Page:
Pointing to Sam, she made a fist, indicating that he should throw a grenade. Following this, Sam withdrew a grenade, pulled the pin, and threw it hard enough that it bounced off the next wall and landed on the ground, rolling towards the enemy. A second later, a loud explosion resounded. Dust flew past the group, and they moved in. Immediately, the three crew-members began firing randomly, and Laverna dropped to her knees, two of the others fanning out to opposite walls and Sam standing behind her. She pulled down her night-vision goggles and flipped them on. Seeing the three, now, she let off a few bursts, and the others followed suit. Two of them dropped but the third, as he fell, shot off a few rounds randomly and Laverna heard someone grunt.
She stood up, and turned around, to find Sam, trembling, a hole the size of a fist in the middle of his forehead. He seemed to be mumbling something, but Laverna couldn’t make it out. Sam dropped to the ground. The other two team members moved in, one, a woman, kneeled to check his pulse.
“Gone,” the female soldier said.
“Too bad,” Laverna said. “He was cute.”
“Now what?” the standing soldier asked.
“Hold on and I’ll tell you,” Laverna said. She flipped on her intercom and contacted the command-com channel. “Laverna Gee to command-com,” she said, “We need to know if we are near the bridge.”
“Read-outs tell us you are, just around the corner and then some,” a voice replied. “Anything else, Gee?”
“No thanks,” Laverna said, switching the com off. She looked to the kneeling woman. “Get up. We have to move.”
The group then moved on, in a triangle formation, Laverna taking the front. They moved up to the next corner and peered around. Two more crew members seemed to be fiddling with the sliding door ahead of them. They had opened the electronics box next to it and looked as if they were rewiring it. Laverna motioned to both her comrades, indicating that they should move out into the hallway. She then moved out from cover and said, “Okay, boys, hands up!”
The two members turned, in surprise. One reached for an AK-47 leaning against the wall and was instantly shot down by one of Laverna’s team. The other, though, bolted through the open sliding door and it shut behind him. The male soldier moved up to the fallen crew-member and checked his pulse.
“He’s out,” the man said, “But not dead. Should I call for a med crew?”
“Not worth it,” Laverna said. “Tried to kill you.”
“But – ”
“I’m in command, so don’t question me.”
“He’ll die,” the man said.
“Who gives a flying fucknut?” Laverna asked. “Which one of you is electronics?”
“Sam was,” the woman said.
Laverna growled. “Gondolus damn it,” she cursed. “Can either of you open this damned door? We need to take the bridge!”
Both said no, so Laverna turned on her intercom and radioed the docking capsule team. “I need help,” she said.
“What for, ma’am?” they answered.
“My electronics guy is dead. I need a new one, its clear all the way up here. Report to command-com for me of this, as well. Damn bastards are going to keep hatch-bitching us the whole way through. They always do,” Laverna said.
“Alright, we will send Joey down,” they replied.
“Oh?” Gee said, a smile lighting her face. “Excellent. Over and out.”
. . .
A knock on Jim’s door awoke him. Jim sat up, and walked to the door, pressed the button, and watched it slide open.
“Oh, Gregory, what a surprise,” Jim said nonchalantly.
“Do we really have to go through this?” Gregory asked.
“Jim, I’ve been…” Gregory sighed. “I’ve been given orders to take you to the bridge to meet with Admiral Larson. If you haven’t noticed we’re in a bit of a crisis right now, and for some odd reason he wants you to see it.”
“Is it because I’m important?” Jim asked.
Gregory grunted. “…Yes.”
“So what you are saying,” Jim continued, “Is that important people get asked to go to the bridge to meet with the Admiral?”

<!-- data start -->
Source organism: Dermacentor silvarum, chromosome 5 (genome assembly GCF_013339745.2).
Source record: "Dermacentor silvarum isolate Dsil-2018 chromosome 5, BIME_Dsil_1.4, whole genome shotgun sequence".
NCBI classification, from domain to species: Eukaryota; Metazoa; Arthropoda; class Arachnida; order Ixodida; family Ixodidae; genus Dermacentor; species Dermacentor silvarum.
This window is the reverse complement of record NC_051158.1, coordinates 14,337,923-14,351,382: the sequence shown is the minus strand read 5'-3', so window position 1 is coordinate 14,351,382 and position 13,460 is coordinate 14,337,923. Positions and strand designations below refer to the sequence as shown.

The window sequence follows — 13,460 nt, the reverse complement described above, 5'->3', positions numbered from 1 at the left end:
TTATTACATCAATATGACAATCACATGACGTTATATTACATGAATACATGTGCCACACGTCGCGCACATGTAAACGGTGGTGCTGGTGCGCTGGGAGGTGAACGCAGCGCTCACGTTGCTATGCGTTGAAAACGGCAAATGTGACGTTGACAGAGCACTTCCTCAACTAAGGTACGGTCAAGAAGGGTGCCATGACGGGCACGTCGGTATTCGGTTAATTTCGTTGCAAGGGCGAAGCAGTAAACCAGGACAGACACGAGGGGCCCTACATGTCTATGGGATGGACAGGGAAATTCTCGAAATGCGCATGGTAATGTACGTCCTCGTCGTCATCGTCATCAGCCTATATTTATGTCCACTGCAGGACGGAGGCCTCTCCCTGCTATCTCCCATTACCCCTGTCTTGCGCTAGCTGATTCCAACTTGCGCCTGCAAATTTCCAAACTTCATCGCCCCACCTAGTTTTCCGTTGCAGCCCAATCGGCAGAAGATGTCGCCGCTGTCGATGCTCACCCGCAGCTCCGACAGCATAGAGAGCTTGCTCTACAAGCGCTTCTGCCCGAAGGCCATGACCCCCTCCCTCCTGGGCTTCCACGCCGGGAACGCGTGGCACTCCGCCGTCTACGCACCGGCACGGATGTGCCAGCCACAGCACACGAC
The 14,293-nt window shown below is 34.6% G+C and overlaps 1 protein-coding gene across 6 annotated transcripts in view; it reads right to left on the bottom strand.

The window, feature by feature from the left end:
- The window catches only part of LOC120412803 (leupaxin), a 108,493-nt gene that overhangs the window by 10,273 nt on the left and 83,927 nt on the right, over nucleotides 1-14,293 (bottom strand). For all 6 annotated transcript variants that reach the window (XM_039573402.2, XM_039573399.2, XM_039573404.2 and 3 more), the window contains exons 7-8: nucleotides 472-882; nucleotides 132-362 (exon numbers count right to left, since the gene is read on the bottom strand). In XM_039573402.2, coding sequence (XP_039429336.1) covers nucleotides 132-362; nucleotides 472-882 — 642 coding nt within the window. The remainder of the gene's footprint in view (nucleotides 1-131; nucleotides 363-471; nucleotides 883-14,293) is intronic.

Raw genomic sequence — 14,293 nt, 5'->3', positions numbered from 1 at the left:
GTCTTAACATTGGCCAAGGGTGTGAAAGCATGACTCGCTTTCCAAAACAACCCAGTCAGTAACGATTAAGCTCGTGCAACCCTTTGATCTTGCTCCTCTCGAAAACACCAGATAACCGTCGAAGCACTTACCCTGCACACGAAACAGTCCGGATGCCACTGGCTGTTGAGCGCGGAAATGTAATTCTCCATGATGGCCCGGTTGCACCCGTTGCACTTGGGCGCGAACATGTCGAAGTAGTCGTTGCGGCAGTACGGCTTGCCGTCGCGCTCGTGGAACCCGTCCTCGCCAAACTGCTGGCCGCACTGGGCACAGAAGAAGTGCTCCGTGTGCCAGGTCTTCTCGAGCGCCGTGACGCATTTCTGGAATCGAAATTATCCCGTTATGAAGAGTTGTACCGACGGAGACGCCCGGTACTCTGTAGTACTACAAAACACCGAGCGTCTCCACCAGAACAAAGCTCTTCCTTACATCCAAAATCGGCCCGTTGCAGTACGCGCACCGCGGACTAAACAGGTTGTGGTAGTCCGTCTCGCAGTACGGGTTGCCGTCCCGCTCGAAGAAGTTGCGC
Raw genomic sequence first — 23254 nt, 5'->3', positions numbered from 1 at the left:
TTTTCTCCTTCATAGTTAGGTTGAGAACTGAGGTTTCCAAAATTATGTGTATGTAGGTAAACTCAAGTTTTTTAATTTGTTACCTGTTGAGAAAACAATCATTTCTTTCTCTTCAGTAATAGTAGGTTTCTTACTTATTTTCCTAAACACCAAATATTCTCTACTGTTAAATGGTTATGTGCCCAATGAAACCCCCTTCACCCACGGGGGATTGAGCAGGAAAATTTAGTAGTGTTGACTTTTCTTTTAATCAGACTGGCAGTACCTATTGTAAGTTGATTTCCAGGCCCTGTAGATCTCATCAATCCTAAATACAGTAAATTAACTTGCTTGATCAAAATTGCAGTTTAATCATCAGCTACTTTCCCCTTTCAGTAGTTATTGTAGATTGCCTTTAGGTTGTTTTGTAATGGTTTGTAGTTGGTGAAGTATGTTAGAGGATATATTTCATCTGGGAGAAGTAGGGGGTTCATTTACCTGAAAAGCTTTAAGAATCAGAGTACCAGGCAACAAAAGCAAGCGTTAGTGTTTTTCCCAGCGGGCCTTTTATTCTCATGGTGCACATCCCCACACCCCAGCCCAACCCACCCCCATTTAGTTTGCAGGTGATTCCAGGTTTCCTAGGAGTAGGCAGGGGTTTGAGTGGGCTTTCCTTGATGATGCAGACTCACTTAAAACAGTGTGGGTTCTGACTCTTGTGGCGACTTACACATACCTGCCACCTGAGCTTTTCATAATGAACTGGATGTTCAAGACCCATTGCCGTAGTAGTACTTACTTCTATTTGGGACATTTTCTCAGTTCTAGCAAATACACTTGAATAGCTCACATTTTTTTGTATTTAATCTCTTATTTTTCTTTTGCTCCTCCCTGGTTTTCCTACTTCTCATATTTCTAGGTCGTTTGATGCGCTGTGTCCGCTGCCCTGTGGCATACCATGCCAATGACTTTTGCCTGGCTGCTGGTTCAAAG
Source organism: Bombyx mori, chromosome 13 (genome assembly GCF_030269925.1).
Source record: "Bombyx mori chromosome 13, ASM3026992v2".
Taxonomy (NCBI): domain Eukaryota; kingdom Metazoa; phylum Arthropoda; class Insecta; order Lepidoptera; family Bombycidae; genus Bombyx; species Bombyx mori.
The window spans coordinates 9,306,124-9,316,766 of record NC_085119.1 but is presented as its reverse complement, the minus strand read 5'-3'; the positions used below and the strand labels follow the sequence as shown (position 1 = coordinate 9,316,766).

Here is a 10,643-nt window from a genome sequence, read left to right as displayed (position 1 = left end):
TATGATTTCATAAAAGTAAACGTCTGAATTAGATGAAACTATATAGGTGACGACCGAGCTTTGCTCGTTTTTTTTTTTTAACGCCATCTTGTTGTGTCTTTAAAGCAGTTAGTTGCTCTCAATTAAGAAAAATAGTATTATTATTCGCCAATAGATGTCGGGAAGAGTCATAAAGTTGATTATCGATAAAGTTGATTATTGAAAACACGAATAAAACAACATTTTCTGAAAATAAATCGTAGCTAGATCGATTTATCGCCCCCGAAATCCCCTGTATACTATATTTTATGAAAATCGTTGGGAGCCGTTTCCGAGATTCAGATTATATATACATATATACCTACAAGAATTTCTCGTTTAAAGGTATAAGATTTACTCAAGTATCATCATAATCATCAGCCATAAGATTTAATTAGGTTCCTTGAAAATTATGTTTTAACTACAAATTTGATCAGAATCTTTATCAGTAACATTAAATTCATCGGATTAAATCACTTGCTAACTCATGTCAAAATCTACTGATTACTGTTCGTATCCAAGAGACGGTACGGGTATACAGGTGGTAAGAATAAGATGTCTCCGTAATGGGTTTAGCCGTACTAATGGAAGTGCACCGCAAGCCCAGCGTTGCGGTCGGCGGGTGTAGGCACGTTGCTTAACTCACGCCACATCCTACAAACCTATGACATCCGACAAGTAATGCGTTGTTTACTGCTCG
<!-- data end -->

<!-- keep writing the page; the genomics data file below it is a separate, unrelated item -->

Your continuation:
Begrudgingly, Gregory said, “Yes.”
“Have you ever gotten a request to meet with the Admiral?” Jim asked, smiling.
“So what are you saying?” Jim asked. “That you aren’t important and that I am?”
Gregory grinded his teeth, and breathed in deeply. “Okay,” he said. “I understand you don’t like being locked up and you find it funny to poke at my nerves, but I would appreciate it if you wouldn’t. I’m just doing my job.”
“As am I,” Jim said, sweeping his arm out and hitting it on the side of the door-frame.
“Will you just come with me?”
“With pleasure,” Jim said, pushing out past him and walking towards the elevator. Gregory followed, and, in the elevator, he called up the menu.
“Bridge,” Gregory said.
“Authentication?” The voice asked. The hologram became a hovering question mark.
“Alpha-Beta-Foxtrot-Zero,” Gregory said coolly.
“Access granted,” the voice said. The hatch to the elevator slid shut, and opened again on the control room.
“Don’t you find that the least bit creepy?” Jim asked.
“No,” Gregory replied. “Get out. Stay ahead of me and to the side. We must be professional about this.”
“I’ll be the most professional prisoner ever,” Jim mocked, walking out. Gregory led him to the center; and on to the podium where Larson sat in his throne.
“Jim,” Larson said, swiveling around in the chair and standing to shake Jim’s hand. “I wanted you to see this.”
“What?” Jim asked. Larson nodded to a techie who brought down the large screen again. Larson told the computer to show the view of the Enigmatic Principle and it came up a few seconds later, the Gladiators hovering lazily about it, awaiting their orders.
“That,” Larson said. “Is another ship. Smaller than ours, carrier class.”
“And?” Jim asked, not impressed.
“They declared war on us,” Larson said.
“We have completely decimated their fighters and I am about to initiate the subsystem destructions,” Larson said. “Do you not see the magnificence of it?”
“What magnificence? What are you going to do to the people on board? Take them on this ship when you steal all their shit?” Jim continued, incredulous.
“No, we are going to leave them there.”
“No food?” Jim asked.
“No food,” Gregory said from behind.
“That’s murder,” Jim asked. “What’d they do?”
“If they had asked for trade and barter, we would have done it. But no, they declared war on us,” Larson said. And with a tone of finality that the admiral himself found disturbing: “And so they die.”